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I am trying to catch the time when the process is ended (by killing it in taskmanager for instance). inorder that when it detects (inside the process that was ended), before exiting to do some work. The application of mine doesn't end byitslef (endless loop)

I tried : 1) atexit 2) SetUnhandledExceptionFilter

I tried in debug run to simple close the application that runs, but it did not get to the point to perform the extra task in the end.


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This should answer your question:

There are two ways to kill application in Task Manager.

Killing through Applications tab would roughly be equivalent of SIGTERM(in Linux). Application may intercept it and do more processing, since it's basically sending a "close window" message. Message to catch is WM_CLOSE.

Killing through Processes tab would roughly be equivalent of SIGKILL(in Linux). There is nothing you can do to intercept that, short of monitoring user's actions in Task Manager's listbox and End Process button, or having a watchdog process that will see when the first one is killed

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nice... where are you quoting from though? – Jonas Heidelberg Nov 3 '11 at 12:12
@JonasHeidelberg a similar post here on SO. However the question was different. – 6D65 Nov 3 '11 at 12:15

Enumerate all running processes. Once you do that, you will get process IDs. Obtain handle to each process through previously obtained ID and find the process you are looking for. Use that same process handle in separate thread like this:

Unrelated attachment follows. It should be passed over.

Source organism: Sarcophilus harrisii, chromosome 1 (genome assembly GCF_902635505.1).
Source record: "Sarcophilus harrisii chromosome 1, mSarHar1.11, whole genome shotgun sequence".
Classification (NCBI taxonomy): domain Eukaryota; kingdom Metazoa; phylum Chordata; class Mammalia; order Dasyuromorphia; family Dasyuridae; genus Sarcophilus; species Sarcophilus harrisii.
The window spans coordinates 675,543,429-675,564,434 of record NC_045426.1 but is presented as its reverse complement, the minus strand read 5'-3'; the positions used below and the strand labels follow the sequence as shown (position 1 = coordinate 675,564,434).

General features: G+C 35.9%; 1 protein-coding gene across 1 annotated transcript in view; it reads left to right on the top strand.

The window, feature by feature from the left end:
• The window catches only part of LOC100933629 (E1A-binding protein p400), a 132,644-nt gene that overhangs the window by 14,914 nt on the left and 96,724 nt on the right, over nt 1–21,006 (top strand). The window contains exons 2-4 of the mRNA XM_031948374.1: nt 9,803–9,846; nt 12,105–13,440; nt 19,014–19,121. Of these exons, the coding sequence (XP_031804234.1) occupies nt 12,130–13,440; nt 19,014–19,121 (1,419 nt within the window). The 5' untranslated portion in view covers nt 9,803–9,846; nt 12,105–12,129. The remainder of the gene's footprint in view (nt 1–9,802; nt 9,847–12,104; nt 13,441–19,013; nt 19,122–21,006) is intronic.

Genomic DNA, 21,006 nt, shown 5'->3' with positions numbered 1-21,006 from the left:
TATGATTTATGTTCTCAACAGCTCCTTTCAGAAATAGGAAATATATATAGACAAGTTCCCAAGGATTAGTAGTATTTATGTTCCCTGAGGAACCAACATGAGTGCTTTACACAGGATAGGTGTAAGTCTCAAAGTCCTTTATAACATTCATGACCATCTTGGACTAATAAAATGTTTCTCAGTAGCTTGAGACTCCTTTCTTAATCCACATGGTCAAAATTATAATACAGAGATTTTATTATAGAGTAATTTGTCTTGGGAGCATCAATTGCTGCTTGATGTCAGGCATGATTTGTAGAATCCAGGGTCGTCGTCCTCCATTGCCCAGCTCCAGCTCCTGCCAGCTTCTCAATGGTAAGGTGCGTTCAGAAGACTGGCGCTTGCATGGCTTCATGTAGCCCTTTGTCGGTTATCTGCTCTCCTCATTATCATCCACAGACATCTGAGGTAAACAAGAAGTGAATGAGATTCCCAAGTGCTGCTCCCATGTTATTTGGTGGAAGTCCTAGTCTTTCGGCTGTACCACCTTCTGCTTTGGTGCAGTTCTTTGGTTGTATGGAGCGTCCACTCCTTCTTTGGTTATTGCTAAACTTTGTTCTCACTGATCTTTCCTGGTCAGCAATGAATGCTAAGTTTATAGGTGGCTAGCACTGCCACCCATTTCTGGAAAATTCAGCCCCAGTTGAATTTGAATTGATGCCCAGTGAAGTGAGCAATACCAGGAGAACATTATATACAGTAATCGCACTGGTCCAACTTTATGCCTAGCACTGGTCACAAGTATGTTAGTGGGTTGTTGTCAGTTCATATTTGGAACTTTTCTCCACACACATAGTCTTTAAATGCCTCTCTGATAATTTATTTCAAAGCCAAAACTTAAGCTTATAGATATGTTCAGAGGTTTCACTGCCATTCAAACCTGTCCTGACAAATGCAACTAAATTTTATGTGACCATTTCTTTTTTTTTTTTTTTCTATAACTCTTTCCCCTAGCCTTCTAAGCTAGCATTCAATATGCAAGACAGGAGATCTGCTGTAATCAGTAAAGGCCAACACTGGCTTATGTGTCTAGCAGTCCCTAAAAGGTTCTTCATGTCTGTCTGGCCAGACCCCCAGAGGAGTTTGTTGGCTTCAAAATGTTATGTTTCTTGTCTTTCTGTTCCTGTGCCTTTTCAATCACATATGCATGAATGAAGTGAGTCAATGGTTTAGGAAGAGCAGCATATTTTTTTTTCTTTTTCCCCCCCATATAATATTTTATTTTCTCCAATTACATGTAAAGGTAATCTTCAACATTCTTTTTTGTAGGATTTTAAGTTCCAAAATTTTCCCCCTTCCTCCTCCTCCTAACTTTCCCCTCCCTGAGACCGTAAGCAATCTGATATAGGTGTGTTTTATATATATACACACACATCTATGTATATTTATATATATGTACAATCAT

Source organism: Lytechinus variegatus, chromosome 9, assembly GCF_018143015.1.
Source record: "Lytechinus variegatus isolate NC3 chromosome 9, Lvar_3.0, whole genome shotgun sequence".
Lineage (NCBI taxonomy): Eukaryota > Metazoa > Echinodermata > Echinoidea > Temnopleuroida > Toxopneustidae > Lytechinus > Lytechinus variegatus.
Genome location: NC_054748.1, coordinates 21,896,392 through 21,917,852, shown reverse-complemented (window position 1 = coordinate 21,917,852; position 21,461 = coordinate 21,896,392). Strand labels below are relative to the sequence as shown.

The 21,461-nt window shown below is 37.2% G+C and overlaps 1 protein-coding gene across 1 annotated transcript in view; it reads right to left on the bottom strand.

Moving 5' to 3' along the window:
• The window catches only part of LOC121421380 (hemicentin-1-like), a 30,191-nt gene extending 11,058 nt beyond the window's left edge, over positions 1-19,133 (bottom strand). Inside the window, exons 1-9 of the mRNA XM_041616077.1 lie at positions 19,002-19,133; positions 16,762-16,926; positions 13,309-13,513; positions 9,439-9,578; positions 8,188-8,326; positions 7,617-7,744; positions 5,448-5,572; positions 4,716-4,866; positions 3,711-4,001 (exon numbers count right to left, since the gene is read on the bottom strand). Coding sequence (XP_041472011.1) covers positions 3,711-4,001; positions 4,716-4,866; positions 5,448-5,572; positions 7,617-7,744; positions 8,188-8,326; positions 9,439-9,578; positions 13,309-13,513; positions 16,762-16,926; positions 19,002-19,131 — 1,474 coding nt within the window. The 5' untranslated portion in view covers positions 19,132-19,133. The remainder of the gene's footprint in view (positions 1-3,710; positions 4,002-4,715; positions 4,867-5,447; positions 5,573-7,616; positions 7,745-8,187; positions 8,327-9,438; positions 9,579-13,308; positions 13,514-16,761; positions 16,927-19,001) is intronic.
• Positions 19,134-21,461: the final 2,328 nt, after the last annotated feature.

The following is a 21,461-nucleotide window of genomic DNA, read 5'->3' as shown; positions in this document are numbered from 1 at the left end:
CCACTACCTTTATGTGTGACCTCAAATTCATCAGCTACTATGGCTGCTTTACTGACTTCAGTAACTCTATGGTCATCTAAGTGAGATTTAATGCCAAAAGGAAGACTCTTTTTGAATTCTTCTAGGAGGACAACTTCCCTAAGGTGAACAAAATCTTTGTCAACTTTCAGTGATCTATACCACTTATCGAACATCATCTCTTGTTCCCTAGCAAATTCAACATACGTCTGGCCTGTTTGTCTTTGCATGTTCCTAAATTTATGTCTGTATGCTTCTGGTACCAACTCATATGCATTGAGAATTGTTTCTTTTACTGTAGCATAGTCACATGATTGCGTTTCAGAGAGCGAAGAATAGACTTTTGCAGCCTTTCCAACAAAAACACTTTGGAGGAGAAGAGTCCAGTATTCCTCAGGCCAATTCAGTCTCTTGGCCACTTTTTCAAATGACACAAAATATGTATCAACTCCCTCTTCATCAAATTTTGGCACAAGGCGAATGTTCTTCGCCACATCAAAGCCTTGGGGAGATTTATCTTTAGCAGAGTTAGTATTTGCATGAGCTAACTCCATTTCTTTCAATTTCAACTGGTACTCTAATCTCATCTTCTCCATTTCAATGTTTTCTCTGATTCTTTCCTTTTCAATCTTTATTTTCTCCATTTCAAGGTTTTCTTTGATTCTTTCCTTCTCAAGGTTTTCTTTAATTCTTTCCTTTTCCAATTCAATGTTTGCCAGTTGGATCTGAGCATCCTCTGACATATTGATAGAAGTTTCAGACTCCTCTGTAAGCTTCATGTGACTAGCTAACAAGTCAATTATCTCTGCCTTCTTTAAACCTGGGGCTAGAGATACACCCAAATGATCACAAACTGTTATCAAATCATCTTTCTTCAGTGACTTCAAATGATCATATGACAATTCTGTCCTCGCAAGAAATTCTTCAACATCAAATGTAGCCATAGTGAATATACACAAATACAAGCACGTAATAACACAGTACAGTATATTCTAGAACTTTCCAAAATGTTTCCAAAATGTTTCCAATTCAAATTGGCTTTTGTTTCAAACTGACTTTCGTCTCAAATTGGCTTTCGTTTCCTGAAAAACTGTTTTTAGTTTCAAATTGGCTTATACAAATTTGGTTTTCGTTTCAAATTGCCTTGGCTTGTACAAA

WaitForSingleObject( hProcess, INFINITE );

Once the process is terminated, this thread will end.

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in the same procss and not other process – Boris Raznikov Nov 3 '11 at 13:17
Sorry, I missed that in your original post. I guess you will have to create a separate process (watchdog) for such purpose. When you kill the process, OS will release all the resources used by that process. You cannot handle process termination within the terminating process. – user472155 Nov 3 '11 at 13:24
Yes, I sarch a lot and think it's not possible in the same process. Thanks – Boris Raznikov Nov 3 '11 at 14:35

In console apps you should consider installing a HandlerRoutine callback function to catch CTRL_C_EVENT, CTRL_BREAK_EVENT, CTRL_CLOSE_EVENT, CTRL_LOGOFF_EVENT, CTRL_SHUTDOWN_EVENT.

In GUI apps you should consider handling WM_CLOSE, WM_QUERYENDSESSION, WM_ENDSESSION.

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I need windows appliation – Boris Raznikov Nov 3 '11 at 13:17
@RomanDorevich: then handle WM_*. – Alexey Frunze Nov 3 '11 at 13:20

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